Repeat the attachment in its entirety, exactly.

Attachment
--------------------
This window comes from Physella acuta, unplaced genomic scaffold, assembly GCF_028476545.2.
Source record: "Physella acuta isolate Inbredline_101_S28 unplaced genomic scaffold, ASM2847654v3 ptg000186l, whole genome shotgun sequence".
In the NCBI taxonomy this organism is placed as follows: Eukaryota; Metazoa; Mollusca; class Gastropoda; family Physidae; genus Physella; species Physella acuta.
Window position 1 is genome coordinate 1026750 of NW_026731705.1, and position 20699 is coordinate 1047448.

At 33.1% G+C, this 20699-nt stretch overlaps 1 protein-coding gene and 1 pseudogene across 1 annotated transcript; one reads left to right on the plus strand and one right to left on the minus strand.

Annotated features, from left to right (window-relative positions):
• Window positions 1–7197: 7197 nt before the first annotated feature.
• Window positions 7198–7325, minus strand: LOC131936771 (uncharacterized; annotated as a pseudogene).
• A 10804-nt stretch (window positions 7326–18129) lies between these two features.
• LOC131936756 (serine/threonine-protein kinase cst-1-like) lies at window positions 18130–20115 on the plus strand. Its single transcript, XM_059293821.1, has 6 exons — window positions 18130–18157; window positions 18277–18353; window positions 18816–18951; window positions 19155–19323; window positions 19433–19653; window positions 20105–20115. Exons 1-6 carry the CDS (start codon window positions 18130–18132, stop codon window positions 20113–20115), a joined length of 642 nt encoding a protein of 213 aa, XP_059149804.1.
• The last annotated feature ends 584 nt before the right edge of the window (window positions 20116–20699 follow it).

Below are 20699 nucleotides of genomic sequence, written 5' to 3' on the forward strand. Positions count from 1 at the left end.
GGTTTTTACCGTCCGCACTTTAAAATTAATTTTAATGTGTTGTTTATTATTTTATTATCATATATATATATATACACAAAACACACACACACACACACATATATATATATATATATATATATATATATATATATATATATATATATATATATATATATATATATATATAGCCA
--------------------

This window comes from Physella acuta, unplaced genomic scaffold, assembly GCF_028476545.2.
Source record: "Physella acuta isolate Inbredline_101_S28 unplaced genomic scaffold, ASM2847654v3 ptg000186l, whole genome shotgun sequence".
In the NCBI taxonomy this organism is placed as follows: Eukaryota; Metazoa; Mollusca; class Gastropoda; family Physidae; genus Physella; species Physella acuta.
Window position 1 is genome coordinate 1026750 of NW_026731705.1, and position 20699 is coordinate 1047448.

At 33.1% G+C, this 20699-nt stretch overlaps 1 protein-coding gene and 1 pseudogene across 1 annotated transcript; one reads left to right on the plus strand and one right to left on the minus strand.

Annotated features, from left to right (window-relative positions):
• Window positions 1–7197: 7197 nt before the first annotated feature.
• Window positions 7198–7325, minus strand: LOC131936771 (uncharacterized; annotated as a pseudogene).
• A 10804-nt stretch (window positions 7326–18129) lies between these two features.
• LOC131936756 (serine/threonine-protein kinase cst-1-like) lies at window positions 18130–20115 on the plus strand. Its single transcript, XM_059293821.1, has 6 exons — window positions 18130–18157; window positions 18277–18353; window positions 18816–18951; window positions 19155–19323; window positions 19433–19653; window positions 20105–20115. Exons 1-6 carry the CDS (start codon window positions 18130–18132, stop codon window positions 20113–20115), a joined length of 642 nt encoding a protein of 213 aa, XP_059149804.1.
• The last annotated feature ends 584 nt before the right edge of the window (window positions 20116–20699 follow it).

Below are 20699 nucleotides of genomic sequence, written 5' to 3' on the forward strand. Positions count from 1 at the left end.
GGTTTTTACCGTCCGCACTTTAAAATTAATTTTAATGTGTTGTTTATTATTTTATTATCATATATATATATATACACAAAACACACACACACACACACATATATATATATATATATATATATATATATATATATATATATATATATATATATATATATATATATATATAGCCA